Milk doesn't guarantee strong bones.
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A business acquaintance and I were talking this morning about health and longevity. He told me his father will be 101 this year. He was in excellent health till his 90’s and things started to go downhill gradually. Most recently, he broke his hip and is now in a wheel chair.

We are told that calcium builds strong bones. Therefore, drink plenty of milk to have strong bones. But, this is wrong. Milk, in an of itself, doesn’t guarantee strong bones. Why? It’s easy. There are four components to having strong bones.

The first is an absorbable kind of calcium. Calcium from foods are very soluble. Calcium from pills generally are not. Most of the time they are calcium carbonate.  This type of calcium is very difficult to absorb. In order to ensure adequate absorption of calcium, you need magnesium, the second component. If you don’t have magnesium in your body, the calcium will end up in the toilet.

And, like calcium, you need an absorbable magnesium – primarily from foods. Once the magnesium and calcium get to know each other the next hurdle is to get the calcium into the bloodstream. You need the third component, vitamin D3, to absorb the calcium as it passes through your duodenum. If you don’t have enough vitamin D3, then the calcium ends up in the toilet.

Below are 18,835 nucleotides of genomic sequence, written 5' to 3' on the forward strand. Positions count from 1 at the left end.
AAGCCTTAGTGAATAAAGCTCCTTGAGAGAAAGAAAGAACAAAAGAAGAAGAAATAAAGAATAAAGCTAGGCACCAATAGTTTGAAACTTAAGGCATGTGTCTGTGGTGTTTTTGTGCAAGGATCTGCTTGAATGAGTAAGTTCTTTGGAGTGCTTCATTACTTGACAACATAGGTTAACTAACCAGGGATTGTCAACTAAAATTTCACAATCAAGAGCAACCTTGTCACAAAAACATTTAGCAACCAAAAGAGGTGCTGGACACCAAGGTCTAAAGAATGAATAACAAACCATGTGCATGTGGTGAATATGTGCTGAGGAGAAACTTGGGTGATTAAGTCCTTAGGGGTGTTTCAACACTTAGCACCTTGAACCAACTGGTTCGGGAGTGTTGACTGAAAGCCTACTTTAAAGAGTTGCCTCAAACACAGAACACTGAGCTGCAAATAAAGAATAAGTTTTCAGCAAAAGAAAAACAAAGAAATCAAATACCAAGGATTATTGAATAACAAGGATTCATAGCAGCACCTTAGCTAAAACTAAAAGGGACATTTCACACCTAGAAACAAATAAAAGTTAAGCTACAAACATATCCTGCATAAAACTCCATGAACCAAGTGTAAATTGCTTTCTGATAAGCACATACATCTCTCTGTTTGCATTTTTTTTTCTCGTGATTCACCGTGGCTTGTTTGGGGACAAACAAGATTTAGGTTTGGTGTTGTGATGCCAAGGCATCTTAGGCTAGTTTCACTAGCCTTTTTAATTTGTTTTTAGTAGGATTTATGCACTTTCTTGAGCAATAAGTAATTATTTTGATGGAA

Assuming you can get the calcium into your bloodstream there are two things that can happen. One is for the calcium to get to your bones. That requires the fourth component, vitamin K2. If you don’t have enough vitamin K2, the calcium will be deposited in your arteries and heart valves – not where you want it.

You need absorbable vitamins and minerals. You need calcium, magnesium, vitamin D3 and vitamin K2. Most people are deficient in each of these nutrients. Long-term calcium deficiency leads to low bone density and increased risk of fractures and breaks.

It isn’t rocket science. Yet, the whole story is not being told. I am an advocate for balanced nutrition. Nutritional balance goes a very long way in reducing age-related disease and broken/fractured bones.

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